Rules of Golf explained: Is my ball out of bounds?

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Are you saved or heading back to where you last played? Our Rules of Golf expert explains when your ball is, and isn’t, out of bounds

A Bryson DeChambeau-themed column this week – he’s never out of the news is he? – and we’re focusing on the final round of the WGC-FedEx St Jude Invitational.

At the 6th hole at TPC Southwind, Bryson flared his tee shot into a fence on the right-hand side of the fairway. The ball was trapped beneath the fence, which marked the boundary of the course, and DeChambeau called in a Rules official.

In an exchange that lasted the better part of eight minutes, and which included some sweeping away of loose impediments and the employment of a ball of string, the American’s ball was judged to still be within the boundaries of the course.

After satisfying Ken Tackett, the man on the spot, with the shot he would play he was then able to take relief from an abnormal course condition – a path.

Now, this ruling produced quite a lot of comment but one thing which came up repeatedly was why the ball hadn’t been deemed out of bounds in the first place.

Let’s delve into Rule 18.2a (2) – When Ball Is Out of Bounds – to reveal the answer…

Rules of Golf explained: Our expert says…

Referees often carry a roll of yarn about with them and it’s not because they fancy knitting up a sweater like Tom Daley.

It’s because it can be really useful, as in DeChambeau’s case, in revealing whether a ball is out of bounds or not.

Let’s get to basics first. When people saw the footage of his ball under the fence, they assumed it had to be OOB but the Rules say a ball at rest is out of bounds only when “all of it is outside the boundary edge of the course”.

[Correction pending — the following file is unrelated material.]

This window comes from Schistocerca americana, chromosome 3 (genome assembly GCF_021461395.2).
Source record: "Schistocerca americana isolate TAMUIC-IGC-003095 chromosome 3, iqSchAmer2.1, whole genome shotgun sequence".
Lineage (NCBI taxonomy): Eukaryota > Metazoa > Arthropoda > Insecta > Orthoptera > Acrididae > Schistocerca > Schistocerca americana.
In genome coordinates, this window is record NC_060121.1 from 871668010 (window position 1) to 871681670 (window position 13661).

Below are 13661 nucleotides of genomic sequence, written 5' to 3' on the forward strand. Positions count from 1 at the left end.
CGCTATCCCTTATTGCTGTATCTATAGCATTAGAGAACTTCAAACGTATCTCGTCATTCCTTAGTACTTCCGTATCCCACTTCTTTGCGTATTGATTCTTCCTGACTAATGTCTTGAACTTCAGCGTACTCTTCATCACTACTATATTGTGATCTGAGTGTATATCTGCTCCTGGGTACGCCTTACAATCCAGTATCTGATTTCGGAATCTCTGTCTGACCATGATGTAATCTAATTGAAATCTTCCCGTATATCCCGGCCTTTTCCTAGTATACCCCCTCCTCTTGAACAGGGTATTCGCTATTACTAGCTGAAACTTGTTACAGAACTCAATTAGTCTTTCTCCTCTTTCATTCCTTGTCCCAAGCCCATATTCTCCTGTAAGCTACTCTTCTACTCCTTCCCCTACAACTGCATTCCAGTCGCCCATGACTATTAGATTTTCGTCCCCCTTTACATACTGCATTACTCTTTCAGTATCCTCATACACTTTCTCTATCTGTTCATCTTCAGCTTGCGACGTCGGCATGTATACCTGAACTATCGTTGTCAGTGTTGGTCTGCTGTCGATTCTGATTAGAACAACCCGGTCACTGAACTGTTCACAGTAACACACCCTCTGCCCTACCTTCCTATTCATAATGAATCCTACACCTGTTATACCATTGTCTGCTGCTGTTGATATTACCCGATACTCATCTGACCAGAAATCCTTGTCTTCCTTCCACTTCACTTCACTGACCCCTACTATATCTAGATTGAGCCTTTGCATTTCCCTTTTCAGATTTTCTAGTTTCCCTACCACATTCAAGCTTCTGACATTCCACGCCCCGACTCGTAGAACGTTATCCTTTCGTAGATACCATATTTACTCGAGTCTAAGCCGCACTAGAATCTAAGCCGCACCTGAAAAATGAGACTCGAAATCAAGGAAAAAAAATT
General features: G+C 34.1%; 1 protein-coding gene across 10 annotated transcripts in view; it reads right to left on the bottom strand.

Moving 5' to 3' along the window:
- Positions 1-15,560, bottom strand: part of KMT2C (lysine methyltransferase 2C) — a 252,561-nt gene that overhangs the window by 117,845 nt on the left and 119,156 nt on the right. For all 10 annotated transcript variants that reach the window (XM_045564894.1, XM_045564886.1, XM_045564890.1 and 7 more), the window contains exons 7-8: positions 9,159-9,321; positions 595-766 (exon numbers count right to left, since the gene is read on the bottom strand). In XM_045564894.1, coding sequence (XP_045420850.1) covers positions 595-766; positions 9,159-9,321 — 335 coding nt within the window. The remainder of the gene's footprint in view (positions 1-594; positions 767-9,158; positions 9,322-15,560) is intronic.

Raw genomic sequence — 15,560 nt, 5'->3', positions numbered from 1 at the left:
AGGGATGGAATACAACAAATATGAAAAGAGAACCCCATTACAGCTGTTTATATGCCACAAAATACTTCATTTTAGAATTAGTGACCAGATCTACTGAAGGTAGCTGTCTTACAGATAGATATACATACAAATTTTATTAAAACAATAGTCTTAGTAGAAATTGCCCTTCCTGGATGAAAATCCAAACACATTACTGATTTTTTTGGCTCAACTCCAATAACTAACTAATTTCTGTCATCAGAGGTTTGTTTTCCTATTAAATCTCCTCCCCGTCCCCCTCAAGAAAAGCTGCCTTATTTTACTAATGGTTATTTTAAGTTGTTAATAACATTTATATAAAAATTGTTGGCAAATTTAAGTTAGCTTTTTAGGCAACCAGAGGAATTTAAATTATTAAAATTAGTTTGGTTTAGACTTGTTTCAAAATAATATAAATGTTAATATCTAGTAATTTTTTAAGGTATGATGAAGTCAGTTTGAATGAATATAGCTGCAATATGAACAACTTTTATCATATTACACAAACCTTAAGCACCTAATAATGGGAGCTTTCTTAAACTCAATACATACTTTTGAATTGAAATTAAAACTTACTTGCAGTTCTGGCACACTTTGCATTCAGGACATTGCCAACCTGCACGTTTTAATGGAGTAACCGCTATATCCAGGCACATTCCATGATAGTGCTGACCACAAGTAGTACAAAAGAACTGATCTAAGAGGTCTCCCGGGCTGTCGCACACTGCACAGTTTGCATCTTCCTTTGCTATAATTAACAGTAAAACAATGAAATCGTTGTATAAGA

If any part of it is inside that boundary edge, is above it, below it, or any other part of the course, it’s in.

There’s a great diagram of this in Rule 18 on the Rules of Golf website that I’d implore you to look at as it really couldn’t be clearer when you see it.

Out of bounds is usually defined by white lines or boundary objects, which could be stakes, a wall, or a fence, and here’s where the string comes in handy.

If you’re measuring between posts, or in the case of DeChambeau under a fence, how can you tell if a ball is in or out of bounds if it’s a tight call? What if it isn’t immediately clear if there’s any part of the ball still in play? A piece of string, or a tape measure, can be really helpful.

So to sum up – if you’re faced with out of bounds lines, the boundary edge is the course-side edge of the line. The line is out.

If they are stakes, or a fence, the boundary edge is the “line between the course-side points of the stakes at ground level”. The stakes themselves are OOB.

The definition of out of bounds states that when it is defined by other objects, such as a wall, it’s up to the committee to define the boundary edge.

And if your ball is out of bounds? Remember you must take stroke-and-distance. Add a penalty stroke, and play from where the previous stroke was made.

Have a question for our Rules of Golf expert?

Despite the simplification of the Rules of Golf at the beginning of 2019, there are still some that leave us scratching our heads. And as I’ve passed the R&A’s level 2 rules exam with distinction, I am more than happy to help.

Click here for the full Rules of Golf explained archive and details of how to submit a question to our expert.

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